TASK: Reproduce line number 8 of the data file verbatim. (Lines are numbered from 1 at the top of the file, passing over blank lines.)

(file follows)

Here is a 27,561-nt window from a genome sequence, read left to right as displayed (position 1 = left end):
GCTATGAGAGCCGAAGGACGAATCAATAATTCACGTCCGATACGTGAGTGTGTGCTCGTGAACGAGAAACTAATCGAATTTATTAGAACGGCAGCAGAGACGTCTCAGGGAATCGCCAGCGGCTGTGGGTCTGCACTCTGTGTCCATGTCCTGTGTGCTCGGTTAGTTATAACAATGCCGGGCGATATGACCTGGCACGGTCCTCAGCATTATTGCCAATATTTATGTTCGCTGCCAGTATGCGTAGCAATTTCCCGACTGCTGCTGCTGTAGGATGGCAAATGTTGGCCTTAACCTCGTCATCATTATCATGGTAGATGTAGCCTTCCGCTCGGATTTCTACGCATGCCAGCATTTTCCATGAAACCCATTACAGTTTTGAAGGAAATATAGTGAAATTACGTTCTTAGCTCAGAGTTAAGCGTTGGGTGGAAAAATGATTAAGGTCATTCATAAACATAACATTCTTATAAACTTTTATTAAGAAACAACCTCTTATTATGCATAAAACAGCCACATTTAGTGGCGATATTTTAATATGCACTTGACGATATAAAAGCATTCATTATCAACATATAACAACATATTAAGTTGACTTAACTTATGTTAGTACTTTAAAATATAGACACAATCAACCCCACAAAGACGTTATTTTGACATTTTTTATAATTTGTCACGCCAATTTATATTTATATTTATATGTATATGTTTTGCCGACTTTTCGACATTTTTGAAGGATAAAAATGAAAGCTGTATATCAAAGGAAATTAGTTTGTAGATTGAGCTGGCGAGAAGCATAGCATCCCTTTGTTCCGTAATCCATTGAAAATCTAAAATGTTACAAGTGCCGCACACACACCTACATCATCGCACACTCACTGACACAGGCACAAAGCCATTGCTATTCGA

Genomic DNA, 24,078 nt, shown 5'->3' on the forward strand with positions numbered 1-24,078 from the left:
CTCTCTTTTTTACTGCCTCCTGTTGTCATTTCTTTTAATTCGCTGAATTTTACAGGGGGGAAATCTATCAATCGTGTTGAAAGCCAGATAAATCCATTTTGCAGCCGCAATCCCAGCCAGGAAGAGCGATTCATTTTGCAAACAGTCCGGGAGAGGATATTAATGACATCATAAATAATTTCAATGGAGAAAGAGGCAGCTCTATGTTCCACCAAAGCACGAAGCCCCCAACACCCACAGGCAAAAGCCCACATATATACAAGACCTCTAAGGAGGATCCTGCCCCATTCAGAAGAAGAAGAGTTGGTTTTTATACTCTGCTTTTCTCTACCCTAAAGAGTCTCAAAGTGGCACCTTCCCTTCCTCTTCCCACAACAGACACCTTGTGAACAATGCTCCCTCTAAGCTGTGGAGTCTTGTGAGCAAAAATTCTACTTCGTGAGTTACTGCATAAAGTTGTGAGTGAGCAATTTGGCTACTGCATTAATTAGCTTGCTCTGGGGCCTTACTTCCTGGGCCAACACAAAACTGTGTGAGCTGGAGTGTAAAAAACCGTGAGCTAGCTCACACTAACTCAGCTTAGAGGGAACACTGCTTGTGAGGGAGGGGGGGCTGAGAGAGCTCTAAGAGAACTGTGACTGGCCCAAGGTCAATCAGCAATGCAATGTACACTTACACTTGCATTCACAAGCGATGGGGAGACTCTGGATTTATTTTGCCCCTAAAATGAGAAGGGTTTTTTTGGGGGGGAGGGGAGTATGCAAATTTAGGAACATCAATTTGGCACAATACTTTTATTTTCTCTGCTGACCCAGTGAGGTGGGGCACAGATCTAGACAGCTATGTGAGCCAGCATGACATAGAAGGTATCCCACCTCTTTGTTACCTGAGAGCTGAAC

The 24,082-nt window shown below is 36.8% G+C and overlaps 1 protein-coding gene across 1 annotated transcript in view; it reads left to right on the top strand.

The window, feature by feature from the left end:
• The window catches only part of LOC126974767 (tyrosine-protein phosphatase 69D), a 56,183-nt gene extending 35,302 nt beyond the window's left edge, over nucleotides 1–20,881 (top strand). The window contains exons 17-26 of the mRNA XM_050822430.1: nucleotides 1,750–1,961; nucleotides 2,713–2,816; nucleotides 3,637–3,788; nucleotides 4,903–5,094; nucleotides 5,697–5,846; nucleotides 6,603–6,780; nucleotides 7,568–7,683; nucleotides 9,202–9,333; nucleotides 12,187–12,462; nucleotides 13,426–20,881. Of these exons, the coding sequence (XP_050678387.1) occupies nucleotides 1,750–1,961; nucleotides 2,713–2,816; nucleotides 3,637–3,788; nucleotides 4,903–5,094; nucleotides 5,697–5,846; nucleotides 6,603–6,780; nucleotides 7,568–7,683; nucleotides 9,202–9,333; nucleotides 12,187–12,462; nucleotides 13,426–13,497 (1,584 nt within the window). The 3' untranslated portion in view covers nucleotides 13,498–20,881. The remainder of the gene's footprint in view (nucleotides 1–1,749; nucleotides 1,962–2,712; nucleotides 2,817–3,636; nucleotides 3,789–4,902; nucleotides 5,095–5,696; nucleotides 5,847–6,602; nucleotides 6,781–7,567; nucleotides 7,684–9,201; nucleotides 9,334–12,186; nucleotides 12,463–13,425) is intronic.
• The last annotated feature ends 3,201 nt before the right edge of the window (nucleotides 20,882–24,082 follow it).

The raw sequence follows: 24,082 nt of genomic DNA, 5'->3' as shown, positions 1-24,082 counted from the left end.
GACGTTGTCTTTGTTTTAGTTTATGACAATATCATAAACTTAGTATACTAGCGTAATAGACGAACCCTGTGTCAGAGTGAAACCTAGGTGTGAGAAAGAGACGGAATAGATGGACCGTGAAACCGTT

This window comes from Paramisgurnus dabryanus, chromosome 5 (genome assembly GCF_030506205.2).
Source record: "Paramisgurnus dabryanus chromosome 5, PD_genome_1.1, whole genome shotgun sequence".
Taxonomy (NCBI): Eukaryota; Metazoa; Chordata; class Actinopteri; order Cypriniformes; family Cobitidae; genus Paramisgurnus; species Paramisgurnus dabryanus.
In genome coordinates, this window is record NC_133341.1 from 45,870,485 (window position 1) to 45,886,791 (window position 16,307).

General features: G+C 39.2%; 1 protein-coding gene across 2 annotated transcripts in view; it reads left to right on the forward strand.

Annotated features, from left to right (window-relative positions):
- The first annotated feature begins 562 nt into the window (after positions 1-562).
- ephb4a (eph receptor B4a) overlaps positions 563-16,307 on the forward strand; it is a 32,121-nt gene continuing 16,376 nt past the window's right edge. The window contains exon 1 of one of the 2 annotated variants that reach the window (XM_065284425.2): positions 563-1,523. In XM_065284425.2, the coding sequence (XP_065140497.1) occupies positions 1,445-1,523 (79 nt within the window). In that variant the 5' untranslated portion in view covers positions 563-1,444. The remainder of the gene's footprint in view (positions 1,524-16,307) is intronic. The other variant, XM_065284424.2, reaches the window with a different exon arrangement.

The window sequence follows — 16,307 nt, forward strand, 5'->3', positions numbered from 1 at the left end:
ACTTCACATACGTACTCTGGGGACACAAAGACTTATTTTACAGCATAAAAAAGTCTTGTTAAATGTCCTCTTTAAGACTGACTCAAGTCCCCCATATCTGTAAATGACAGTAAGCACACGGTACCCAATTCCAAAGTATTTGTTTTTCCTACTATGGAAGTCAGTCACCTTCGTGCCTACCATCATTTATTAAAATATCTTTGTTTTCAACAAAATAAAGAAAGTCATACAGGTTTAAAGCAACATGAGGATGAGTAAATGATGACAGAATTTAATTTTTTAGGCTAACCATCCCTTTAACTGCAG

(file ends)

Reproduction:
• The last annotated feature ends 3,201 nt before the right edge of the window (nucleotides 20,882–24,082 follow it).